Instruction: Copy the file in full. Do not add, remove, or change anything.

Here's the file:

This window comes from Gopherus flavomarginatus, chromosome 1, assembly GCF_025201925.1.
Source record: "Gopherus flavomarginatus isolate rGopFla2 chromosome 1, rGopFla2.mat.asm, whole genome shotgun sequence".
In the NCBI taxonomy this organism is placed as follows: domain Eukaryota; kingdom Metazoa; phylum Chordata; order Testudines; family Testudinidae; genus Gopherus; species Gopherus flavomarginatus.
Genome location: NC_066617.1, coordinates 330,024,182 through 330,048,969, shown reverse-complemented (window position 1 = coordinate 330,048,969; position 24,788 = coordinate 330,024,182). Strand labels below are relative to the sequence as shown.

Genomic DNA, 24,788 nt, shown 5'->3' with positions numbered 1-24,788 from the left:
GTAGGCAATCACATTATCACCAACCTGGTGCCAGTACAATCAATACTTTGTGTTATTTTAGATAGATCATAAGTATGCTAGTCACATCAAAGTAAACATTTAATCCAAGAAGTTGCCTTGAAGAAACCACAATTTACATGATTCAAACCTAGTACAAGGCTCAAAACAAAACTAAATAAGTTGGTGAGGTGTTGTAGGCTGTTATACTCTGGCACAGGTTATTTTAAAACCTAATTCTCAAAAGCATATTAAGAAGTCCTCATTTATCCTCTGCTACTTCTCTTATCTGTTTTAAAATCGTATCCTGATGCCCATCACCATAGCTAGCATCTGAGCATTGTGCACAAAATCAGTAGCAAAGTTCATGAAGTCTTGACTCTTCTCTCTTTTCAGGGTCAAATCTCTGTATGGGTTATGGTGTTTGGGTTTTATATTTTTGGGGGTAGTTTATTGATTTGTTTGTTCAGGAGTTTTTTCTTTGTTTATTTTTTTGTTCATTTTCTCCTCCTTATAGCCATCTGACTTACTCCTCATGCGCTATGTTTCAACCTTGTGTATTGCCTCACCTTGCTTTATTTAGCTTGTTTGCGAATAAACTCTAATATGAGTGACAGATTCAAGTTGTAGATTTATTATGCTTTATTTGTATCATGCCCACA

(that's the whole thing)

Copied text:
This window comes from Gopherus flavomarginatus, chromosome 1, assembly GCF_025201925.1.
Source record: "Gopherus flavomarginatus isolate rGopFla2 chromosome 1, rGopFla2.mat.asm, whole genome shotgun sequence".
In the NCBI taxonomy this organism is placed as follows: domain Eukaryota; kingdom Metazoa; phylum Chordata; order Testudines; family Testudinidae; genus Gopherus; species Gopherus flavomarginatus.
Genome location: NC_066617.1, coordinates 330,024,182 through 330,048,969, shown reverse-complemented (window position 1 = coordinate 330,048,969; position 24,788 = coordinate 330,024,182). Strand labels below are relative to the sequence as shown.

Genomic DNA, 24,788 nt, shown 5'->3' with positions numbered 1-24,788 from the left:
GTAGGCAATCACATTATCACCAACCTGGTGCCAGTACAATCAATACTTTGTGTTATTTTAGATAGATCATAAGTATGCTAGTCACATCAAAGTAAACATTTAATCCAAGAAGTTGCCTTGAAGAAACCACAATTTACATGATTCAAACCTAGTACAAGGCTCAAAACAAAACTAAATAAGTTGGTGAGGTGTTGTAGGCTGTTATACTCTGGCACAGGTTATTTTAAAACCTAATTCTCAAAAGCATATTAAGAAGTCCTCATTTATCCTCTGCTACTTCTCTTATCTGTTTTAAAATCGTATCCTGATGCCCATCACCATAGCTAGCATCTGAGCATTGTGCACAAAATCAGTAGCAAAGTTCATGAAGTCTTGACTCTTCTCTCTTTTCAGGGTCAAATCTCTGTATGGGTTATGGTGTTTGGGTTTTATATTTTTGGGGGTAGTTTATTGATTTGTTTGTTCAGGAGTTTTTTCTTTGTTTATTTTTTTGTTCATTTTCTCCTCCTTATAGCCATCTGACTTACTCCTCATGCGCTATGTTTCAACCTTGTGTATTGCCTCACCTTGCTTTATTTAGCTTGTTTGCGAATAAACTCTAATATGAGTGACAGATTCAAGTTGTAGATTTATTATGCTTTATTTGTATCATGCCCACA